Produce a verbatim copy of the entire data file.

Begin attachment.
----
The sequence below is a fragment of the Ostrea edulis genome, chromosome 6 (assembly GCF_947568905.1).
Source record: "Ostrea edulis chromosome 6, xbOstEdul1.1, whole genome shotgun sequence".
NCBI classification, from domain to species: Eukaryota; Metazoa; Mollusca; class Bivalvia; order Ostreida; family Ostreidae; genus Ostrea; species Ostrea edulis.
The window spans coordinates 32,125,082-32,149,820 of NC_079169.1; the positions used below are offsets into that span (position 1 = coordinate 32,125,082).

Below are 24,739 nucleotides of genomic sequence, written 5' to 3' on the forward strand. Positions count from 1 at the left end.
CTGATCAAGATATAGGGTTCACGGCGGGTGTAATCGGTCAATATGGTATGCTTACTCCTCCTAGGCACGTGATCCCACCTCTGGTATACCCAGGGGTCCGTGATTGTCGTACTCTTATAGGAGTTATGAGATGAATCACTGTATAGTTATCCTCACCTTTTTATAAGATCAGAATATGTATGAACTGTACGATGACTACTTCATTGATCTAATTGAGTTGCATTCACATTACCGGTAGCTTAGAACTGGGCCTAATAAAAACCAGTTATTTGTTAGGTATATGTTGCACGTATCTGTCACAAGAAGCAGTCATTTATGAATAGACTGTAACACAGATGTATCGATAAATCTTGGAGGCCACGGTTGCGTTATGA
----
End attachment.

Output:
The sequence below is a fragment of the Ostrea edulis genome, chromosome 6 (assembly GCF_947568905.1).
Source record: "Ostrea edulis chromosome 6, xbOstEdul1.1, whole genome shotgun sequence".
NCBI classification, from domain to species: Eukaryota; Metazoa; Mollusca; class Bivalvia; order Ostreida; family Ostreidae; genus Ostrea; species Ostrea edulis.
The window spans coordinates 32,125,082-32,149,820 of NC_079169.1; the positions used below are offsets into that span (position 1 = coordinate 32,125,082).

Below are 24,739 nucleotides of genomic sequence, written 5' to 3' on the forward strand. Positions count from 1 at the left end.
CTGATCAAGATATAGGGTTCACGGCGGGTGTAATCGGTCAATATGGTATGCTTACTCCTCCTAGGCACGTGATCCCACCTCTGGTATACCCAGGGGTCCGTGATTGTCGTACTCTTATAGGAGTTATGAGATGAATCACTGTATAGTTATCCTCACCTTTTTATAAGATCAGAATATGTATGAACTGTACGATGACTACTTCATTGATCTAATTGAGTTGCATTCACATTACCGGTAGCTTAGAACTGGGCCTAATAAAAACCAGTTATTTGTTAGGTATATGTTGCACGTATCTGTCACAAGAAGCAGTCATTTATGAATAGACTGTAACACAGATGTATCGATAAATCTTGGAGGCCACGGTTGCGTTATGA